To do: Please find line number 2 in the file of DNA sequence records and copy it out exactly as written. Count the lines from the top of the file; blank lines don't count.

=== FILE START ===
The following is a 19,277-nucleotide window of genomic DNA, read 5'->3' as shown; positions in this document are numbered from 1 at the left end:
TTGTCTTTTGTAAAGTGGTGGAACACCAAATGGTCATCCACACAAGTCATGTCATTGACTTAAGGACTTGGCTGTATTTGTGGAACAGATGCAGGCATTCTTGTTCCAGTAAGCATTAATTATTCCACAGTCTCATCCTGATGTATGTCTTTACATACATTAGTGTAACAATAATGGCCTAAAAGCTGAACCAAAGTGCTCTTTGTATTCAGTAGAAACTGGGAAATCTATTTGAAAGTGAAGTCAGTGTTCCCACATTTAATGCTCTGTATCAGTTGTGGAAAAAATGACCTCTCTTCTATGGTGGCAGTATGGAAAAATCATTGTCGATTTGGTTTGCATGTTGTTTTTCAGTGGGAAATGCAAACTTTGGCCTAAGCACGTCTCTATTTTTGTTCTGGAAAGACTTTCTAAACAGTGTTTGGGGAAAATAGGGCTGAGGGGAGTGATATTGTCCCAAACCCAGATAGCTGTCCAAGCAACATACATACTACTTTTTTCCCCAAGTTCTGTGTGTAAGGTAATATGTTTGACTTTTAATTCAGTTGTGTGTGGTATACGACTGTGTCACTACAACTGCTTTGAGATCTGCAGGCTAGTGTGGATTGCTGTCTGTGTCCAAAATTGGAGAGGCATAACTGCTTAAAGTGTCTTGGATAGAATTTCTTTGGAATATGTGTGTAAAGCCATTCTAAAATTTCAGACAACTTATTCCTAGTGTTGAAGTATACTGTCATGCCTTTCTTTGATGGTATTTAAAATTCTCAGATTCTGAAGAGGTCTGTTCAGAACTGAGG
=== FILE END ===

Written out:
TTGTCTTTTGTAAAGTGGTGGAACACCAAATGGTCATCCACACAAGTCATGTCATTGACTTAAGGACTTGGCTGTATTTGTGGAACAGATGCAGGCATTCTTGTTCCAGTAAGCATTAATTATTCCACAGTCTCATCCTGATGTATGTCTTTACATACATTAGTGTAACAATAATGGCCTAAAAGCTGAACCAAAGTGCTCTTTGTATTCAGTAGAAACTGGGAAATCTATTTGAAAGTGAAGTCAGTGTTCCCACATTTAATGCTCTGTATCAGTTGTGGAAAAAATGACCTCTCTTCTATGGTGGCAGTATGGAAAAATCATTGTCGATTTGGTTTGCATGTTGTTTTTCAGTGGGAAATGCAAACTTTGGCCTAAGCACGTCTCTATTTTTGTTCTGGAAAGACTTTCTAAACAGTGTTTGGGGAAAATAGGGCTGAGGGGAGTGATATTGTCCCAAACCCAGATAGCTGTCCAAGCAACATACATACTACTTTTTTCCCCAAGTTCTGTGTGTAAGGTAATATGTTTGACTTTTAATTCAGTTGTGTGTGGTATACGACTGTGTCACTACAACTGCTTTGAGATCTGCAGGCTAGTGTGGATTGCTGTCTGTGTCCAAAATTGGAGAGGCATAACTGCTTAAAGTGTCTTGGATAGAATTTCTTTGGAATATGTGTGTAAAGCCATTCTAAAATTTCAGACAACTTATTCCTAGTGTTGAAGTATACTGTCATGCCTTTCTTTGATGGTATTTAAAATTCTCAGATTCTGAAGAGGTCTGTTCAGAACTGAGG